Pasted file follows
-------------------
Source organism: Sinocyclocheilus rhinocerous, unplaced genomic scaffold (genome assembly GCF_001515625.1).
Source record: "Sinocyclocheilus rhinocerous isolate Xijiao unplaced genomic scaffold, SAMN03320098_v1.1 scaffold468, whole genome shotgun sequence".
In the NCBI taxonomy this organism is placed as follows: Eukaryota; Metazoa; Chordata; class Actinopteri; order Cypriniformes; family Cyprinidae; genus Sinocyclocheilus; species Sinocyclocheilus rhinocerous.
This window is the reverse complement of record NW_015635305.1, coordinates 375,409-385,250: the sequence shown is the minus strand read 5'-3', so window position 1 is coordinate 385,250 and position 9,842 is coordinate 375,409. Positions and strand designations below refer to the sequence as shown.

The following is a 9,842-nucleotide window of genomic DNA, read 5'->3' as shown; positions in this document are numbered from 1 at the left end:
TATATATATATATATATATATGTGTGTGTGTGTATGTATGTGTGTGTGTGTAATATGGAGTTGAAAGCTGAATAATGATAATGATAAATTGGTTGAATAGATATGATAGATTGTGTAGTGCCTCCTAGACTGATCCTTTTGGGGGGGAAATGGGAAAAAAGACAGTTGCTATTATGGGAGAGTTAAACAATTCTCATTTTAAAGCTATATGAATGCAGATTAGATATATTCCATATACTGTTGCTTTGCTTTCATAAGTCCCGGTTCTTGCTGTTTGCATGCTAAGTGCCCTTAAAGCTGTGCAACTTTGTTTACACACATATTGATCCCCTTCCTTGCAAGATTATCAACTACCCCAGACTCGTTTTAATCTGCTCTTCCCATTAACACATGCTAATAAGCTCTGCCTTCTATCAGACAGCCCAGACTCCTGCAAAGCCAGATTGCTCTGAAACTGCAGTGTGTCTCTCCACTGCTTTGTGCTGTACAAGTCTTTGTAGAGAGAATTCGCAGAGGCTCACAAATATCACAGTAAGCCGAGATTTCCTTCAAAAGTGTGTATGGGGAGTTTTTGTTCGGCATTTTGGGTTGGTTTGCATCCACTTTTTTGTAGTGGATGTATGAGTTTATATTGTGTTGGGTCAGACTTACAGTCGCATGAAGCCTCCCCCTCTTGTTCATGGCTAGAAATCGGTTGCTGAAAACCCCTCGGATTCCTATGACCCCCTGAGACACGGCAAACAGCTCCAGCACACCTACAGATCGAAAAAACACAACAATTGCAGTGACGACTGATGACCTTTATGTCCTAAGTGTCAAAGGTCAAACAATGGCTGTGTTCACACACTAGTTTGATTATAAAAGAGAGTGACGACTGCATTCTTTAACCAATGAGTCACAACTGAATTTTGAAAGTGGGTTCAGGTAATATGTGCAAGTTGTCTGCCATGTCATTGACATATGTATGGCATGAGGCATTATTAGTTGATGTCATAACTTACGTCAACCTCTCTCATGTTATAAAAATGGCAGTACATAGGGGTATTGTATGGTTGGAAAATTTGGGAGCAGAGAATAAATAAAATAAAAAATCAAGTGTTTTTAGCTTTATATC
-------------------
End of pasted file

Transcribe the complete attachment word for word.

Source organism: Sinocyclocheilus rhinocerous, unplaced genomic scaffold (genome assembly GCF_001515625.1).
Source record: "Sinocyclocheilus rhinocerous isolate Xijiao unplaced genomic scaffold, SAMN03320098_v1.1 scaffold468, whole genome shotgun sequence".
In the NCBI taxonomy this organism is placed as follows: Eukaryota; Metazoa; Chordata; class Actinopteri; order Cypriniformes; family Cyprinidae; genus Sinocyclocheilus; species Sinocyclocheilus rhinocerous.
This window is the reverse complement of record NW_015635305.1, coordinates 375,409-385,250: the sequence shown is the minus strand read 5'-3', so window position 1 is coordinate 385,250 and position 9,842 is coordinate 375,409. Positions and strand designations below refer to the sequence as shown.

The following is a 9,842-nucleotide window of genomic DNA, read 5'->3' as shown; positions in this document are numbered from 1 at the left end:
TATATATATATATATATATATGTGTGTGTGTGTATGTATGTGTGTGTGTGTAATATGGAGTTGAAAGCTGAATAATGATAATGATAAATTGGTTGAATAGATATGATAGATTGTGTAGTGCCTCCTAGACTGATCCTTTTGGGGGGGAAATGGGAAAAAAGACAGTTGCTATTATGGGAGAGTTAAACAATTCTCATTTTAAAGCTATATGAATGCAGATTAGATATATTCCATATACTGTTGCTTTGCTTTCATAAGTCCCGGTTCTTGCTGTTTGCATGCTAAGTGCCCTTAAAGCTGTGCAACTTTGTTTACACACATATTGATCCCCTTCCTTGCAAGATTATCAACTACCCCAGACTCGTTTTAATCTGCTCTTCCCATTAACACATGCTAATAAGCTCTGCCTTCTATCAGACAGCCCAGACTCCTGCAAAGCCAGATTGCTCTGAAACTGCAGTGTGTCTCTCCACTGCTTTGTGCTGTACAAGTCTTTGTAGAGAGAATTCGCAGAGGCTCACAAATATCACAGTAAGCCGAGATTTCCTTCAAAAGTGTGTATGGGGAGTTTTTGTTCGGCATTTTGGGTTGGTTTGCATCCACTTTTTTGTAGTGGATGTATGAGTTTATATTGTGTTGGGTCAGACTTACAGTCGCATGAAGCCTCCCCCTCTTGTTCATGGCTAGAAATCGGTTGCTGAAAACCCCTCGGATTCCTATGACCCCCTGAGACACGGCAAACAGCTCCAGCACACCTACAGATCGAAAAAACACAACAATTGCAGTGACGACTGATGACCTTTATGTCCTAAGTGTCAAAGGTCAAACAATGGCTGTGTTCACACACTAGTTTGATTATAAAAGAGAGTGACGACTGCATTCTTTAACCAATGAGTCACAACTGAATTTTGAAAGTGGGTTCAGGTAATATGTGCAAGTTGTCTGCCATGTCATTGACATATGTATGGCATGAGGCATTATTAGTTGATGTCATAACTTACGTCAACCTCTCTCATGTTATAAAAATGGCAGTACATAGGGGTATTGTATGGTTGGAAAATTTGGGAGCAGAGAATAAATAAAATAAAAAATCAAGTGTTTTTAGCTTTATATC